Tuesday, 18 November 2014

Piers Gaveston could be tactful - yes, really!

Being tactful is not something Piers Gaveston  is usually associated it.  After all, calling Guy, the Earl of Warwick 'the black hound of Arden' is hardly showing restraint, is it?    But it seems in his younger days, Piers did know how to be tactful.   Take for example this wonderful story from about 1302.  It appears in a book of chronicles about Peterborough, edited by J Sparks.   According to this book, Prince Edward, as he was then, was accompanying his father, Edward 1st and his Queen, on a visit to Peterborough.  Of course, Prince Edward brought along members of his own household, which included his dear friend, Piers Gaveston.  What emerges from this story is that already the relationship between the two was already rather, erm, intense. 

Prince Edward, on visiting the abbey at Peterborough, was presented with a fine gift - a cup, said to be of the value of £50.  Very generous of the Abbey.  Surely a gift to please the prince.  Yet what's extraordinary about this story is that Edward refused to accept the gift - unless a cup of the comparable value was presented to his dear friend Piers Gaveston.  Which is a bit cheeky, eh?  Edward might be king-in-waiting, but turning up at Peterborough Abbey and refusing a gift unless his 'dear friend' got one, is, erm, ungrateful, tactless, embarrassing?  Luckily for Edward, those much admired Gascon manners kicked in, and Piers negotiated with the Abbot's messenger.  He thanked the abbot for the gift of the cup sent to him  - worth £40 - with many thanks, and on hearing that Edward had refused his cup, Piers told the messenger to inform Edward that he, Piers, would like him to accept the abbot's gift.  Which of course, as a request from his beloved Piers, he did.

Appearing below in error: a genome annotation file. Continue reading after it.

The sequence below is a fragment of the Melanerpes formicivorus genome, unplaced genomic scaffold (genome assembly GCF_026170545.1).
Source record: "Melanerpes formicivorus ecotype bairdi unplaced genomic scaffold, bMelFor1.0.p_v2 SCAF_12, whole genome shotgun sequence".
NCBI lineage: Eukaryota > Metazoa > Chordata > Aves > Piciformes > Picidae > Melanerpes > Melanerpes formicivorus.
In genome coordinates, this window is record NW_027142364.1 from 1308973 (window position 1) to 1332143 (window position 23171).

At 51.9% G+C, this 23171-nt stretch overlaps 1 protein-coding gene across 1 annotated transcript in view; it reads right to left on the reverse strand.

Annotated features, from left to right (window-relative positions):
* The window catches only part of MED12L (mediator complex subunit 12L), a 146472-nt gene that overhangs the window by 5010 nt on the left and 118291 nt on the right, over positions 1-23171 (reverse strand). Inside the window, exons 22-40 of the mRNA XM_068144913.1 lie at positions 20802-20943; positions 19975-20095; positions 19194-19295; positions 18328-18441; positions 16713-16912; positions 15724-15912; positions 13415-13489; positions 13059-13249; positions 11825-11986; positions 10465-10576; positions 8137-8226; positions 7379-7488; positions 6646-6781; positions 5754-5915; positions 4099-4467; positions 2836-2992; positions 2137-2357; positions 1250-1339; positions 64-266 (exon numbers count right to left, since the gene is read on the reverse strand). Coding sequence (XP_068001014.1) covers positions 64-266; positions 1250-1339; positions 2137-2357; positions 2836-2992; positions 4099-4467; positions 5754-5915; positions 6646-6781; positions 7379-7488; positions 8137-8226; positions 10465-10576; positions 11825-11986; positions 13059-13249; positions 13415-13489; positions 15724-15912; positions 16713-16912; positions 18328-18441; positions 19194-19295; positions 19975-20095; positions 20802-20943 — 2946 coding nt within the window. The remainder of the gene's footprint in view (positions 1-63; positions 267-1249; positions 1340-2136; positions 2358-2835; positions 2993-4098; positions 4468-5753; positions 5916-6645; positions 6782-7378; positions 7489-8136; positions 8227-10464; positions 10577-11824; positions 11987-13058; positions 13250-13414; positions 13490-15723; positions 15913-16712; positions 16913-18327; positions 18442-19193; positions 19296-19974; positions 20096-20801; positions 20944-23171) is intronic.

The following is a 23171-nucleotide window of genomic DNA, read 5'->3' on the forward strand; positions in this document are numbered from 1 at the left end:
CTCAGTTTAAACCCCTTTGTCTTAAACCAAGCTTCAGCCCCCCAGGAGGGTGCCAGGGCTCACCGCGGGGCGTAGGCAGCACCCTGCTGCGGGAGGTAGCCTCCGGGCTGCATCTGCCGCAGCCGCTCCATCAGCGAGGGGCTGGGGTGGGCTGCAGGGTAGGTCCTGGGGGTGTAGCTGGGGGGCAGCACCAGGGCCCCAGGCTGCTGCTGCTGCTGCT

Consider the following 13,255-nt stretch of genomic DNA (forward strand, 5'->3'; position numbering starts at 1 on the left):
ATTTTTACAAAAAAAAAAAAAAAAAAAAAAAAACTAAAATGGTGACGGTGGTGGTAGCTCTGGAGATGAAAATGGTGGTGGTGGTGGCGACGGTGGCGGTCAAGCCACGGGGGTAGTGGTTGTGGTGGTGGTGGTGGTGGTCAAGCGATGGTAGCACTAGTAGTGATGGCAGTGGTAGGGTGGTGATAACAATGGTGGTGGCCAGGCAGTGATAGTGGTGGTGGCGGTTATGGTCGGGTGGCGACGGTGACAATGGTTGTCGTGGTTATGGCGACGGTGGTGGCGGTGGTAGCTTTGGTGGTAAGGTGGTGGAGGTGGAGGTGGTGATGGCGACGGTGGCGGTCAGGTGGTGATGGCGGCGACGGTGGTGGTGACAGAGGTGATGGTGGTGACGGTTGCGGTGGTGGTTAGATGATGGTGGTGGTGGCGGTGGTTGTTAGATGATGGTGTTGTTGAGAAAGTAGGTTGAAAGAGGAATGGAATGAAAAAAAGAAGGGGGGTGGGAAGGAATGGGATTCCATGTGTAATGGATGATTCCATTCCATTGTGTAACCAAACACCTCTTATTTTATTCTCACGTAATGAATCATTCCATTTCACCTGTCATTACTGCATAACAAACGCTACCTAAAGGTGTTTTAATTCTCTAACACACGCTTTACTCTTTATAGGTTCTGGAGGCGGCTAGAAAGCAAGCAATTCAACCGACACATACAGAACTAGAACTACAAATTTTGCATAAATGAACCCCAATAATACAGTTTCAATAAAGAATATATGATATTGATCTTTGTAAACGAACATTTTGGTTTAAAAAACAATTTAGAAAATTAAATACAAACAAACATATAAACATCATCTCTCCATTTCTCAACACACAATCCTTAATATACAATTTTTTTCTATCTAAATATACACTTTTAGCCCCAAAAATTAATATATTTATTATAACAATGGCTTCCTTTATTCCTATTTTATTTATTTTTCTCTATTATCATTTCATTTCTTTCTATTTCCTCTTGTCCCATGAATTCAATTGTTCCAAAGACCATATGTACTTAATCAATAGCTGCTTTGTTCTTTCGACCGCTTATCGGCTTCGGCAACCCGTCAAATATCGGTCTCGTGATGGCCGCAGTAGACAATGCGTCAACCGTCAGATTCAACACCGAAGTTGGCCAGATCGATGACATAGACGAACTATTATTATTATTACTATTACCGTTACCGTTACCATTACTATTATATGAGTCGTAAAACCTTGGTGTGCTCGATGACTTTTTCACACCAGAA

What Edward 1st made of this story is unknown - but it surely reached his ears and gave him cause for concern about the influence of Piers' over the prince.  And it shows that already Edward was determined Piers should be shown respect and favour as his 'beloved friend/brother/lover' (select appropriate word here - I know which one I'm going for). 

I first came across this story from this marvellous blog, where you can read the translation of the chronicle.  Piers Gaveston's Cups.    Trying to research this story has been very difficult.   I came across 2 books from the early 1900s on-line - one of which is called 'A History of the County of Northampton' which actually says the gift was not a cup, but a beautiful embroidered robe/cloak.  I assume that recent translations have corrected robe/cloak for cup.  I mean, if it had been a cloak, Piers undoubtedly would have wanted one:)


Kasia Ogrodnik said...

Wonderful story, Anerje! Must have given Edward I a couple of sleepless nights, though- I cannot agree more :-) Sometimes I too encounter serious problems while trying to do Henry research, that's why perfect understanding here...

Kathryn Warner said...

What a fantastic story! I had read about it a few years ago, but had forgotten all about it! So interesting to see how their relationship had developed as early as 1302. I would have put that in my book if I'd remembered about it :-) Thanks for the great post.

Anerje said...

Hi Kasia - it's very frustrating trying to find info on recollections you half remember. I knew the basis of the story but checking it was a real struggle!

Kathryn - I also came across a 1304 date - but it seems Piers influence was strong in the early 1300s. I wonder if he tried to defuse the situation knowing it could well anger Edward Ist.